The role of street foods as a source of micronutrients to residents of Nairobi, Kenya
Ogubi, Mary Anyango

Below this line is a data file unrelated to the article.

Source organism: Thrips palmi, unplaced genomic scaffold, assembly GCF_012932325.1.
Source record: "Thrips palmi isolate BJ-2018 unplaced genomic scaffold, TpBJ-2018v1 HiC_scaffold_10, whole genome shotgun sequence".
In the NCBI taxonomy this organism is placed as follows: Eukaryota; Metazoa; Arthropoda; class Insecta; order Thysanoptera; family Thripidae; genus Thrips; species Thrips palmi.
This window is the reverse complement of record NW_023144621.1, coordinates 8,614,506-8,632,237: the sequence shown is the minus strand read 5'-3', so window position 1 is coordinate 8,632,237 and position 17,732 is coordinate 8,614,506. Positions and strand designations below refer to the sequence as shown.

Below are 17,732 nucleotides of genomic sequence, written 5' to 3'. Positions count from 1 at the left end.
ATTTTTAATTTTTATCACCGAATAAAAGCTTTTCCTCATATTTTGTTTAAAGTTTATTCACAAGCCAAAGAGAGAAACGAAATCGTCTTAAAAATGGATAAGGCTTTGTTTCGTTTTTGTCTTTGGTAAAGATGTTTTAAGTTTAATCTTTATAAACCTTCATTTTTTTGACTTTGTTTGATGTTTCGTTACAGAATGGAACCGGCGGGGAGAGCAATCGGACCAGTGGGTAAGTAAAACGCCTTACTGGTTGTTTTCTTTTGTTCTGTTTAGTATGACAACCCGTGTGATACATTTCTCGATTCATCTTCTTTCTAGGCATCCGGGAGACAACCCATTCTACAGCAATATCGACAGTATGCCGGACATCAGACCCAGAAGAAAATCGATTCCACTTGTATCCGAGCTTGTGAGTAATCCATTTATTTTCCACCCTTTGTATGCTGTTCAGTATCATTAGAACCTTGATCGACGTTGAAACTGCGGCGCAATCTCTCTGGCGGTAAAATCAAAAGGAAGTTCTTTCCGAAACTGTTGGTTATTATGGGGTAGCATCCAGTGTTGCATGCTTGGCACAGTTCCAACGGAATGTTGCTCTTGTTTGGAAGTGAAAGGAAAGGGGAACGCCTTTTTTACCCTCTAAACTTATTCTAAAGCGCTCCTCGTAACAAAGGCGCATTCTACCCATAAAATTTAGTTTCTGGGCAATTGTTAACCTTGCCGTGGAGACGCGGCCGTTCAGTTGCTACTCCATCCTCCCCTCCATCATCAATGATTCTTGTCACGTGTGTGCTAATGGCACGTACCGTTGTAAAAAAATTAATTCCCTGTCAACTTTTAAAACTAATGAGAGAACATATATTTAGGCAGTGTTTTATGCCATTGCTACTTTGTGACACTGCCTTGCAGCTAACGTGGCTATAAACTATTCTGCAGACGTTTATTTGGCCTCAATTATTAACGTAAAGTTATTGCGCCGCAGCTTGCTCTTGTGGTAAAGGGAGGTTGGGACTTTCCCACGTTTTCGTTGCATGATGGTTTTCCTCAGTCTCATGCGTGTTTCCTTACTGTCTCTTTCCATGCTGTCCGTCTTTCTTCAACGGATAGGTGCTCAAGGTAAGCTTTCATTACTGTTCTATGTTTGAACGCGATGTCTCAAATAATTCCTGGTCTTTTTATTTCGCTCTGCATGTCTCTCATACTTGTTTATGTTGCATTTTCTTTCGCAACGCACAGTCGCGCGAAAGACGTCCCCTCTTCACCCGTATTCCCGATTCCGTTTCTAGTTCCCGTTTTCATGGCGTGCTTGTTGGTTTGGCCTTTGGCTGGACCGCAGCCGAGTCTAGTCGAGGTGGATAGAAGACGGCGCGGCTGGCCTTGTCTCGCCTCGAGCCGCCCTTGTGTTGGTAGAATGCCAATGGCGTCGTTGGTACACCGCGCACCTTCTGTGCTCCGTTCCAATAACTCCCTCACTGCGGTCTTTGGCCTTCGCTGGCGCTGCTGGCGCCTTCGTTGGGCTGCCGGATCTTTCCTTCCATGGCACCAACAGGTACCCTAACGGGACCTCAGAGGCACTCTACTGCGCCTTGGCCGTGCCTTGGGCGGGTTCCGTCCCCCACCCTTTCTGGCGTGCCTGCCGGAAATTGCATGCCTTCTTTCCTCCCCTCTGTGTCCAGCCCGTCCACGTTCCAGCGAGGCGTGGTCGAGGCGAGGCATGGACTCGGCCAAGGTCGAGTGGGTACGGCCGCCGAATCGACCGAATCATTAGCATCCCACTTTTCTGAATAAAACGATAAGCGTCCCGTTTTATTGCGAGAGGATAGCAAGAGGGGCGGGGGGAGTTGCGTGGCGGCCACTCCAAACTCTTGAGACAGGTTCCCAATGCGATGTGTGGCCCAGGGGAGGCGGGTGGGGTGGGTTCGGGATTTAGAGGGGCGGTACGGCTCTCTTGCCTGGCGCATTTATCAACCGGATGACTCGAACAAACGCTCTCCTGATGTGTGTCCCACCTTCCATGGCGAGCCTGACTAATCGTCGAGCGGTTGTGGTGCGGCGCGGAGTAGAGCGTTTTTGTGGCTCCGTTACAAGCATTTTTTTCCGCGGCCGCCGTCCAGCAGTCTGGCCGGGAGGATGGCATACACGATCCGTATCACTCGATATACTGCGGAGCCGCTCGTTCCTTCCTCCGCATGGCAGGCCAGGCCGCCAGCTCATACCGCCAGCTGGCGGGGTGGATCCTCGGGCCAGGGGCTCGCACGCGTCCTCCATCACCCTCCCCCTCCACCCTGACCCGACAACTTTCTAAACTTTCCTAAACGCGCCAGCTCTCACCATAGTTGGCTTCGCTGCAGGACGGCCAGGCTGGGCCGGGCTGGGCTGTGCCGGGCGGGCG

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Vitamin A (VA), iron and zinc deficiencies are now of public health concern in Kenya. Although more than 40% of Nairobi's lower-income areas consume street foods (SFs), inadequate information exists on their micronutrient (MN) content and there is little knowledge on the contribution or potential contribution of SFs to MN intake. The study objective was to determine household intake of VA, iron and zinc, and the proportion of the intakes from SFs. Cross-sectional surveys, biochemical analysis of foods and a nonrepetitive 24hr-dietary recall were employed. A sample of 600 households was surveyed in the two study sites. Ninety street food vendors were considered for the study. At least 30% of SFs were analyzed for VA, iron and zinc content. The study sites were Kangemi and Dandora (low and middle-low income groups, respectively). Student's t-test was used to compare the means of independent data from the two sites while the chi-square (x2) test was used to compare categorical (%) data from the two sites. Results indicate that there was no significant difference (p<0.05) in the consumption pattern of SFs between the two sites. VA intake from SFs was higher in Dandora than in Kangemi i.e. 9.5% and 2.6% of Recommended Daily Intake (RDI), respectively. The proportion of VA intake from SFs (out of the daily total VA intake) was 25% and 4% in Dandora and Kangemi, respectively. The differences in VA intake from SFs from the two sites was attributed to quantities consumed because there was no significant difference (p<0.05) in the pattern and in the levels of VA in SFs from the two sites. SFs contributed on average, about a quarter of daily intake iron in the two sites combined. Iron intake from SFs in both sites (15mg/AE in Kangemi and 25mg/AE in Dandora) was sufficient to meet the RDI for iron for adults (5-28mg/AE). From the quantities consumed, the difference in iron intakes was partly attributed to the consumption pattern since the consumption pattern of some iron-rich foods was statistically different (p<0.05) between the two sites. Zinc intake from SFs on average accounted for about one-fifth of daily intake. Although the absolute values and proportions of zinc intakes were higher in Dandora than Kangemi, there was no statistical proof (p<0.2, p<0.34) that SFs had more contributory role in Dandora than Kangemi. There was significant differences (p<0.03) in the contribution of VA and iron intakes from SFs in the middle-low and low-income groups in Nairobi. SFs zinc accounts for 11.9% of RDI in Kangemi and 24.6% in Dandora. VA, iron and zinc intakes from SFs are low among the low income groups as compared to middle low income group. These finding are expected to guide policy makers, city council authorities, research institutions and relevant stakeholders on the way forward for SFs in Nairobi. Key words: Street foods, micronutrients, low-socio economics, Nairobi.